As it started to get dark, some bright lights appeared in the distance. That was the newly opened Vivanta. You can see that in the photograph below, in the right corner. A few more, and the dim streetlights around the Dal were on.

And before it got too dark, we walked back to the car and the man at the car parking who didn’t issue a receipt for the parking money.

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For Spring is Sure to Follow

In the part of the world where I come from February is not spring. February is a part of the legend called winters. But on days like these the sun shines through, and though there are no new leaves, no flowers – the sky shines like spring. Pseudo-spring.

The afternoon temperature was 12 degrees Celsius, and the sun shone brightly. On the bund, where I happened to walk this afternoon, the sun shone brightly.  The Jhelum sparkled in the newly found light. The pigeons, domesticated by the houseboat dwellers, flew in circles over it.
 On the brown grass and barren trees, the spring-like sunlight, produced a unique effect. Autumn-like . But not quite autumn, yet. The spring buds are already there.
The sunshine is there, too. But no, it’s not spring yet. Let us pause for a while. Let’s celebrate chilla-e-bachh – the little chilla – for a while.
This year’s winter – the chilla-e-Kalaan – the elder brother will not be easily forgotten. But let the smaller sibling take its time. So while we still have our kangris and hamamsburning, and our pherans and daraaz in use, let’s celebrate this medley of seasons. This cameo of an autumny-spring in winter.  (Thats my invention – the word ‘autumny’).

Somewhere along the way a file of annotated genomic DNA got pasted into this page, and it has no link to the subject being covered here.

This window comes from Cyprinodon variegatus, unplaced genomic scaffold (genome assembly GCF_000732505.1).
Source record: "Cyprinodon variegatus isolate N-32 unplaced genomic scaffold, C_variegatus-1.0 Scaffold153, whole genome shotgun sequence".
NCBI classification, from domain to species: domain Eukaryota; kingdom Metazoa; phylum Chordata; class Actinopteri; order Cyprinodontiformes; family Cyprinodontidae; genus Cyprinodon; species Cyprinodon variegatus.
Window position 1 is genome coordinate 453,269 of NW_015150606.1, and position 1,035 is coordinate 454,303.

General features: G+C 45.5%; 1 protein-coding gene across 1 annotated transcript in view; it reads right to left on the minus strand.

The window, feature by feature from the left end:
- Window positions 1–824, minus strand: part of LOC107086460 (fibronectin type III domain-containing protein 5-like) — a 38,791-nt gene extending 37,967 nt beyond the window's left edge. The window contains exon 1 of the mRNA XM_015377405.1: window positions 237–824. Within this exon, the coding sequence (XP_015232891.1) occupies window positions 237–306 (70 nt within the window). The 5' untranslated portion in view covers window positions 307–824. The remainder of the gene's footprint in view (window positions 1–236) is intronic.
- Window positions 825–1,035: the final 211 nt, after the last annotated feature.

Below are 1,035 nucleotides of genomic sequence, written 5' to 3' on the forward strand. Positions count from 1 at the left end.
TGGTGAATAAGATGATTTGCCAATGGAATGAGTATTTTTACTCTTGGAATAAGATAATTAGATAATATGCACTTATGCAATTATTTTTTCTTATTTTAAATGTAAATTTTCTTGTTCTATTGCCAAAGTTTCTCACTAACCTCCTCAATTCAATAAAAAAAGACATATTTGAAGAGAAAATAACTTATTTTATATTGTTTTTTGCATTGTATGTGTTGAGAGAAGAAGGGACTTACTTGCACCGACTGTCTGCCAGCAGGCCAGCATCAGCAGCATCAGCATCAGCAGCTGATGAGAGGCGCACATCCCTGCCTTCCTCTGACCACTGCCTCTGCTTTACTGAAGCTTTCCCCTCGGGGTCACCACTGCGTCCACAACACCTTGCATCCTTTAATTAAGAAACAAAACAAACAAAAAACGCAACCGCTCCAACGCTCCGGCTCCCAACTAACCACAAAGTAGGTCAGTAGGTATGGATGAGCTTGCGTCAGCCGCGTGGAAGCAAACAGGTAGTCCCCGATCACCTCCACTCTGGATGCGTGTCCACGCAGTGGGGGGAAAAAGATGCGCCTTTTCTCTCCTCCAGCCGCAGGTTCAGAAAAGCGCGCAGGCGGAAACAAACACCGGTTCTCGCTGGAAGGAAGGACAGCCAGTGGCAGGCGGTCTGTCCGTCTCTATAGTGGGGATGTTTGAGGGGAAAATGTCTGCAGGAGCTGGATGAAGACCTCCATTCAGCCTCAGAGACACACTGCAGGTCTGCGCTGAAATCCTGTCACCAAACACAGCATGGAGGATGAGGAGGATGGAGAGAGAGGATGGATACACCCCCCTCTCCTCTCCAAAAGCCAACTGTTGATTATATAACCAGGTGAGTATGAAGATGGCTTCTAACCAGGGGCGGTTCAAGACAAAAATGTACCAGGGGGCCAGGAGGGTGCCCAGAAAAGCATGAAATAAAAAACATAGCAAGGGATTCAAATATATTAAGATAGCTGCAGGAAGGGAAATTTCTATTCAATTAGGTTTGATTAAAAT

And as usual, Charles Dickens says it the best.“It was one of those March days when the sun shines hot and the wind blows cold: when it is summer in the light, and winter in the shade.”

Theories of Sweet Nothingness – Written for 14th February

“If I had a flower for every time I thought of you, I could walk in my garden forever.”
~Alfred Lord Tennyson


Valentine’s Day is pointless. We all agree. Its not religious. Not from our culture. Not from anyone’s culture. But is still, may I say it, the day of love. Note that – day of love. Not of lovers. Technically, there is a difference. But isn’t love too blind for the study of technique? 


Well, you can’t be serious on Valentine’s Day or about it. Until, of course, you are a businessman (or his daughter).

Until this winter I had never been to the Botanical Gardens in Srinagar. It is apparently a very popular place to go, especially if you are in love. Only in love, some people may protest, but that would be an exaggeration. You need a ten rupees ticket to enter the garden, not a valentine. I had gone there with a friend (not a valentine) when he couldn’t drive all the way up to Pari Mahal because of the snow, and we decided to take a detour to the Botanical gardens instead.



Since everything was covered in snow, it seemed even more beautiful than, I presumed, it would usually look in summer months. The walkways were all covered with trampled snow, and foot marks.  Lot of them going in one direction only, and not coming back.